December 1, 1926.
Appeal from the District Court of the United States for the District of Kansas.
Petition by Danny Shirley against W.I. Biddle, Warden of the United States Penitentiary at Leavenworth, Kan., for writ of habeas corpus. Writ granted, and respondent appeals. Order modified and affirmed.
Alton H. Skinner, Asst. U.S. Atty., of Topeka, Kan. (Al. F. Williams, U.S. Atty., of Topeka, Kan., on the brief), for appellant.
Before VAN VALKENBURGH and BOOTH, Circuit Judges, and PHILLIPS, District Judge.
This is an appeal by W.I. Biddle, as warden of the United States penitentiary at Leavenworth, from an order discharging Danny Shirley from custody upon his petition for a writ of habeas corpus.
Shirley was charged by indictment in the District Court of the United States for the Southern District of California, Southern Division, in five counts, with violations of the National Motor Vehicle Theft Act ( 41 Stat. 324 [Comp. St. §§ 10418b-10418f]). He pleaded guilty to the first and third counts of the indictment, and the government dismissed the second, fourth, and fifth counts. The judgment of the court read as follows:
"The judgment of the court is that the defendant, on the first count of the Indictment be confined in the United States penitentiary at McNeil Island, state of Washington, for the term and period of two (2) years, and, on the second count a like term and period is also imposed; said terms and periods of imprisonment not to run concurrently. Now, on motion of H.L. Dickson, Esq., counsel for the government, the second, fourth, and fifth counts of the indictment are ordered stricken."
The commitment, in part, read as follows:
"Danny Shirley was convicted of the crime of transporting stolen motor vehicles interstate, etc., in violation of the Act of October 17, 1919, committed on the 2d day of January, 1921, and within the jurisdiction of said court, contrary to the form of the statutes of the United States in such case made and provided, and against the peace and dignity of the said United States.
"And whereas, on the 25th day of April, A.D. 1921, being a day in the said term of said court, said Danny Shirley was, for said crime of which he stood convicted as aforesaid by the judgment of said court, ordered to be imprisoned in the federal penitentiary at McNeil Island, Washington, for the term and period of two (2) years on each of the first and third counts of the indictment, said terms and periods to run consecutively."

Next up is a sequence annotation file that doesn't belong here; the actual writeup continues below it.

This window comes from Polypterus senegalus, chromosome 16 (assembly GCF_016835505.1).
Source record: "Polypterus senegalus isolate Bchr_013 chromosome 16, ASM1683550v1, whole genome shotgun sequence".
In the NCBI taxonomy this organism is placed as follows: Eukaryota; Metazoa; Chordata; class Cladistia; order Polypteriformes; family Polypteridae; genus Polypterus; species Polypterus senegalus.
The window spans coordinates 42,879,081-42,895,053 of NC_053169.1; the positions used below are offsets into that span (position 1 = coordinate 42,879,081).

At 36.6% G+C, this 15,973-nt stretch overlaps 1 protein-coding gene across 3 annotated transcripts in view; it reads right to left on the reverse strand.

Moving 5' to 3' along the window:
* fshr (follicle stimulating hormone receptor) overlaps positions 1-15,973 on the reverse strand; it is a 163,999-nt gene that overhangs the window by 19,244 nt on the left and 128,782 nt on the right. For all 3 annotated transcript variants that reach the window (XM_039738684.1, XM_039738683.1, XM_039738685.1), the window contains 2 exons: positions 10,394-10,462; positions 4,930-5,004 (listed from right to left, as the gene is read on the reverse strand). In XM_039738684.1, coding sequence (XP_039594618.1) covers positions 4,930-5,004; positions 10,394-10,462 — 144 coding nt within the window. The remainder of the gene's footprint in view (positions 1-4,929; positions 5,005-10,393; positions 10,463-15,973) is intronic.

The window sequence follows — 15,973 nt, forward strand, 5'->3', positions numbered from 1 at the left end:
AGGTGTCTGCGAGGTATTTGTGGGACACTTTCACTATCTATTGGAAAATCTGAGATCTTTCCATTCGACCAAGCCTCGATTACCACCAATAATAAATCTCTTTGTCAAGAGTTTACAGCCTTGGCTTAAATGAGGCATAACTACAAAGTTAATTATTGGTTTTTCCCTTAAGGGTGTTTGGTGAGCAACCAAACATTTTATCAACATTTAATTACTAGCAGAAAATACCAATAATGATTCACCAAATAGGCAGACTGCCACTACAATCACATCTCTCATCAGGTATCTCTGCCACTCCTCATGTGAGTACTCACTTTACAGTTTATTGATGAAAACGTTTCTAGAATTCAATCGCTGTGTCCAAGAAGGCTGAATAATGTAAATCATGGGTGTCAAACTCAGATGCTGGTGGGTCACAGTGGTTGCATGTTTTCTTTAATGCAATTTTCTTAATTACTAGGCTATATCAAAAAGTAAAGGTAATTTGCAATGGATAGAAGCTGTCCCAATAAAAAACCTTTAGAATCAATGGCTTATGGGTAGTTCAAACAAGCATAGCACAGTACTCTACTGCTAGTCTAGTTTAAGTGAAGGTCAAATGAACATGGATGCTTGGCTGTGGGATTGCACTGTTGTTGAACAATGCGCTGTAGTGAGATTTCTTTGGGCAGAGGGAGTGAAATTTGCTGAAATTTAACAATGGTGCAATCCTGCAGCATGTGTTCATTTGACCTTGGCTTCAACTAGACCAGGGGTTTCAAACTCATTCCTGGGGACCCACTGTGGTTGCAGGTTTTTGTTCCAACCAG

After having served part of his sentence at McNeil Island, Shirley was transferred to the United States penitentiary at Leavenworth.
After having served the full term of the sentence imposed upon him under the first count, Shirley filed his petition for a writ of habeas corpus. He alleged therein the indictment, his pleas of guilty to the first and third counts, and the judgment of the court above set out. He further alleged that he had served his full time under the judgment and sentence upon the first count, and that the sentence upon the second count was null and void. Biddle filed a motion to dismiss the petition. The court overruled the motion, and ordered that Shirley be discharged.
Counsel for the government contend that the language of the commitment is controlling, and that the trial court erred in granting the order of discharge.
The mittimus after conviction in criminal cases is a final process for carrying into effect the judgment of the court. Scott v. Spiegel, 67 Conn. 349, 35 A. 262; Taintor v. Taylor, 36 Conn. 242, 4 Am. Rep. 58; People v. Moore, 3 Parker, Cr. R. (N.Y.) 465. The prisoner is detained, not by virtue of the warrant of commitment, but on account of the judgment and sentence. Howard v. U.S. (C.C.A. 6) 75 F. 986, 989, 34 L.R.A. 509; People ex rel. Trainor v. Baker, 89 N.Y. 460. The mittimus is predicated upon the judgment of conviction and must be in substantial accord therewith. Ex parte Cloy, 4 Porto Rico, 20; 16 C.J. § 3122, p. 1328. It, of course, cannot vary or contradict the judgment upon which it is based.
The judgment clearly undertook to impose a sentence of two years on the second count, to which Shirley did not plead, and which was voluntarily dismissed by the government. The judgment, in so far as it undertook to sentence Shirley on the second count, was void. Shirley, therefore, was entitled to the order of discharge.
However, since Shirley has pleaded guilty to the third count of the indictment, and no sentence has been imposed thereon, the District Court for the Southern District of California may have Shirley taken into custody and brought before that court for the imposition of a proper sentence upon his plea of guilty to the third count. The trial court should have delayed the order of discharge a sufficient time to permit the proper authorities for the Southern District of California to take steps to have Shirley removed to the Southern District of California upon his discharge from the penitentiary for the purpose of sentence upon his plea of guilty to the third count. See Biddle v. Thiele (C.C.A. 8) 11 F.2d 235.
The order discharging Shirley from custody should have been without prejudice to the right of the United States to take any lawful measures to have Shirley sentenced in accordance with law upon the plea of guilty to the third count. Biddle v. Thiele, supra.
It is so modified, and, as modified, affirmed.